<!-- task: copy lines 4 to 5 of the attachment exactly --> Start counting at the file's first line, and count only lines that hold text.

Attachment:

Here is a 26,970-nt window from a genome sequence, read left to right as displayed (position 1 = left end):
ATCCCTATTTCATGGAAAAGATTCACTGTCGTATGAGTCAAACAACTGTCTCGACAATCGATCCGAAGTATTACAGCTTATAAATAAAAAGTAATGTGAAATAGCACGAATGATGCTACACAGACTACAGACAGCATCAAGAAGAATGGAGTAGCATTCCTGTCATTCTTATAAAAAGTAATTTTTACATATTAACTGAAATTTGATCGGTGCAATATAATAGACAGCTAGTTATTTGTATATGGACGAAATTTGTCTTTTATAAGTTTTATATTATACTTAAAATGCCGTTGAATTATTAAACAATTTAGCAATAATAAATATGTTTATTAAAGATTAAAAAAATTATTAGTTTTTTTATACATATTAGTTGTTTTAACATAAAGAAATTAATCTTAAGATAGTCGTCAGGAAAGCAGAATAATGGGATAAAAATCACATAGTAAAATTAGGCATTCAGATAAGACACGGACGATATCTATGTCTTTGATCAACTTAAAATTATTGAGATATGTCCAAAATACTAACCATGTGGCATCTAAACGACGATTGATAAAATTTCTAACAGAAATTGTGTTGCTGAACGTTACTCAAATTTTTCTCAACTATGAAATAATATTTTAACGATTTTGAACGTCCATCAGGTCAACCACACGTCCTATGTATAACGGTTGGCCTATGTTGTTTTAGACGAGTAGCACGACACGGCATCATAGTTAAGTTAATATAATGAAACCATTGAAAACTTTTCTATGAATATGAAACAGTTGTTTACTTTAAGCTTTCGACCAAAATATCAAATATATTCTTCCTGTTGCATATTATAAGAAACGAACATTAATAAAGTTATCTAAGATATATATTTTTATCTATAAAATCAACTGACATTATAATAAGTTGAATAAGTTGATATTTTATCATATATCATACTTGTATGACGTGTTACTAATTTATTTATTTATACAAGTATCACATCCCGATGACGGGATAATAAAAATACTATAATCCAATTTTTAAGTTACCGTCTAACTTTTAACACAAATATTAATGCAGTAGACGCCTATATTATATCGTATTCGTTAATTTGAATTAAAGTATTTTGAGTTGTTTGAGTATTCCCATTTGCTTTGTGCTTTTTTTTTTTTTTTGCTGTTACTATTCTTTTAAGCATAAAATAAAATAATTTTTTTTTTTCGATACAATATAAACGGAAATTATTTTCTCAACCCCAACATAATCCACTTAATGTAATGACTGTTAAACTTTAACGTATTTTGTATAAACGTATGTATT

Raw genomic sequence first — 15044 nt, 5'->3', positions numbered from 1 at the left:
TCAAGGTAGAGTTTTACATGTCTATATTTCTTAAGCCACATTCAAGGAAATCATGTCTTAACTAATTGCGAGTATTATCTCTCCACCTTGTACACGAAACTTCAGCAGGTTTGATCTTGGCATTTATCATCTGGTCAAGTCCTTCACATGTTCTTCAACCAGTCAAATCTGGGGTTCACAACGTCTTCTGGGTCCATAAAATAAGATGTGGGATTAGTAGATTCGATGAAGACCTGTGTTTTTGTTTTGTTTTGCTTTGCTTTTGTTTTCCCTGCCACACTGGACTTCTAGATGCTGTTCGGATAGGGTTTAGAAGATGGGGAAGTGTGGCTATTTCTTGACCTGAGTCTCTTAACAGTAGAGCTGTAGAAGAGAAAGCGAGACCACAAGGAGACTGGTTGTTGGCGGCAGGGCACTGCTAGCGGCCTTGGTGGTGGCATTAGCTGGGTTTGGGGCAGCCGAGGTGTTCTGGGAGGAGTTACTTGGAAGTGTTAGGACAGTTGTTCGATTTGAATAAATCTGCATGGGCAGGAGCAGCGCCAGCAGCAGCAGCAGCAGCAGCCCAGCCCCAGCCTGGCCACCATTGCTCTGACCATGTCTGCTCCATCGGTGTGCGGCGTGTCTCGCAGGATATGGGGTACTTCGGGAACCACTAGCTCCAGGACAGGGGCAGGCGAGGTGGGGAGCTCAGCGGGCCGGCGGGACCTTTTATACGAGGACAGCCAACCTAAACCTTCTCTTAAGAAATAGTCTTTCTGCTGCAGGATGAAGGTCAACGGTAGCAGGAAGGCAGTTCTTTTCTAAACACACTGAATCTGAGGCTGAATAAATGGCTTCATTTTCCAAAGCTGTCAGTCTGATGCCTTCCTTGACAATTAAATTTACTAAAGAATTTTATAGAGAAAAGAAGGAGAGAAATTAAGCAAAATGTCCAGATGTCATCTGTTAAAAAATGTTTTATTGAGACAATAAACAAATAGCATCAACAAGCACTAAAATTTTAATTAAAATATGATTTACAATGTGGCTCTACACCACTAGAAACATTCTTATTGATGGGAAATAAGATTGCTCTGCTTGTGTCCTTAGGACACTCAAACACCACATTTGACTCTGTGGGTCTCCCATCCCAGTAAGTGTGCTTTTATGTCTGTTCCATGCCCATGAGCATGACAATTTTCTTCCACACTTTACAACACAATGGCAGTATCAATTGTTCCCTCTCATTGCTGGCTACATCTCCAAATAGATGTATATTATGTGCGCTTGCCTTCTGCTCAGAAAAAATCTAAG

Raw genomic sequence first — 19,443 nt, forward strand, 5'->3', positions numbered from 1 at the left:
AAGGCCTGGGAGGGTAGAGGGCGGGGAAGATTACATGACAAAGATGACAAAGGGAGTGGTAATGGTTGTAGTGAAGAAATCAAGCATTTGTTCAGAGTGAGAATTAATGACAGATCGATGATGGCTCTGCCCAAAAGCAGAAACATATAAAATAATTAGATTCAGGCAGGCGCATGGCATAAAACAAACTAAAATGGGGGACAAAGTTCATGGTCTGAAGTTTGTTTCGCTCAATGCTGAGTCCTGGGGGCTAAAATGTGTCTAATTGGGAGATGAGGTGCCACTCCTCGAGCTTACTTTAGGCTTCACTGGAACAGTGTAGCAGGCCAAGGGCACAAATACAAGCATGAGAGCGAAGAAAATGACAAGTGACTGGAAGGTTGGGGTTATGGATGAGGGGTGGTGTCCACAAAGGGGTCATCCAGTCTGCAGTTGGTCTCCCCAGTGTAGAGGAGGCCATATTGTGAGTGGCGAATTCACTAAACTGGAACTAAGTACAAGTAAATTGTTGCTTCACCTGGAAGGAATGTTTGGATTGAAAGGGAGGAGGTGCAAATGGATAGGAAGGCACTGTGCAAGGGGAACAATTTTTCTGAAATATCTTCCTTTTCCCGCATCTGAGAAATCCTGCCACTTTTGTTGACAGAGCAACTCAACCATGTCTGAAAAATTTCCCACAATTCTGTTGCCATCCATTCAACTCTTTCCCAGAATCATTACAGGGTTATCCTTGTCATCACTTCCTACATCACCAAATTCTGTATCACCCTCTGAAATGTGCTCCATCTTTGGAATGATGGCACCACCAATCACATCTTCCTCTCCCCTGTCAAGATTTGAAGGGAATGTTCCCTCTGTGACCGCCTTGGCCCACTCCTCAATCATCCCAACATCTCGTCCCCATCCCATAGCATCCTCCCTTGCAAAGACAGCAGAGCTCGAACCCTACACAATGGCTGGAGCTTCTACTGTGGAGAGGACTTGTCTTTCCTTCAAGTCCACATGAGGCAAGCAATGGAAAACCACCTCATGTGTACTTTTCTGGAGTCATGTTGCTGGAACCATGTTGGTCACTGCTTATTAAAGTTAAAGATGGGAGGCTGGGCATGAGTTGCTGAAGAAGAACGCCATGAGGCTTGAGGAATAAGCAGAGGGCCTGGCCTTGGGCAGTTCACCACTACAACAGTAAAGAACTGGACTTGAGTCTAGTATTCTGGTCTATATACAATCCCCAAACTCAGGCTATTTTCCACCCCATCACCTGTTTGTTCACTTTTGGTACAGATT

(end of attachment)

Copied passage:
TCAAGGTAGAGTTTTACATGTCTATATTTCTTAAGCCACATTCAAGGAAATCATGTCTTAACTAATTGCGAGTATTATCTCTCCACCTTGTACACGAAACTTCAGCAGGTTTGATCTTGGCATTTATCATCTGGTCAAGTCCTTCACATGTTCTTCAACCAGTCAAATCTGGGGTTCACAACGTCTTCTGGGTCCATAAAATAAGATGTGGGATTAGTAGATTCGATGAAGACCTGTGTTTTTGTTTTGTTTTGCTTTGCTTTTGTTTTCCCTGCCACACTGGACTTCTAGATGCTGTTCGGATAGGGTTTAGAAGATGGGGAAGTGTGGCTATTTCTTGACCTGAGTCTCTTAACAGTAGAGCTGTAGAAGAGAAAGCGAGACCACAAGGAGACTGGTTGTTGGCGGCAGGGCACTGCTAGCGGCCTTGGTGGTGGCATTAGCTGGGTTTGGGGCAGCCGAGGTGTTCTGGGAGGAGTTACTTGGAAGTGTTAGGACAGTTGTTCGATTTGAATAAATCTGCATGGGCAGGAGCAGCGCCAGCAGCAGCAGCAGCAGCAGCCCAGCCCCAGCCTGGCCACCATTGCTCTGACCATGTCTGCTCCATCGGTGTGCGGCGTGTCTCGCAGGATATGGGGTACTTCGGGAACCACTAGCTCCAGGACAGGGGCAGGCGAGGTGGGGAGCTCAGCGGGCCGGCGGGACCTTTTATACGAGGACAGCCAACCTAAACCTTCTCTTAAGAAATAGTCTTTCTGCTGCAGGATGAAGGTCAACGGTAGCAGGAAGGCAGTTCTTTTCTAAACACACTGAATCTGAGGCTGAATAAATGGCTTCATTTTCCAAAGCTGTCAGTCTGATGCCTTCCTTGACAATTAAATTTACTAAAGAATTTTATAGAGAAAAGAAGGAGAGAAATTAAGCAAAATGTCCAGATGTCATCTGTTAAAAAATGTTTTATTGAGACAATAAACAAATAGCATCAACAAGCACTAAAATTTTAATTAAAATATGATTTACAATGTGGCTCTACACCACTAGAAACATTCTTATTGATGGGAAATAAGATTGCTCTGCTTGTGTCCTTAGGACACTCAAACACCACATTTGACTCTGTGGGTCTCCCATCCCAGTAAGTGTGCTTTTATGTCTGTTCCATGCCCATGAGCATGACAATTTTCTTCCACACTTTACAACACAATGGCAGTATCAATTGTTCCCTCTCATTGCTGGCTACATCTCCAAATAGATGTATATTATGTGCGCTTGCCTTCTGCTCAGAAAAAATCTAAG

Raw genomic sequence first — 19,443 nt, forward strand, 5'->3', positions numbered from 1 at the left: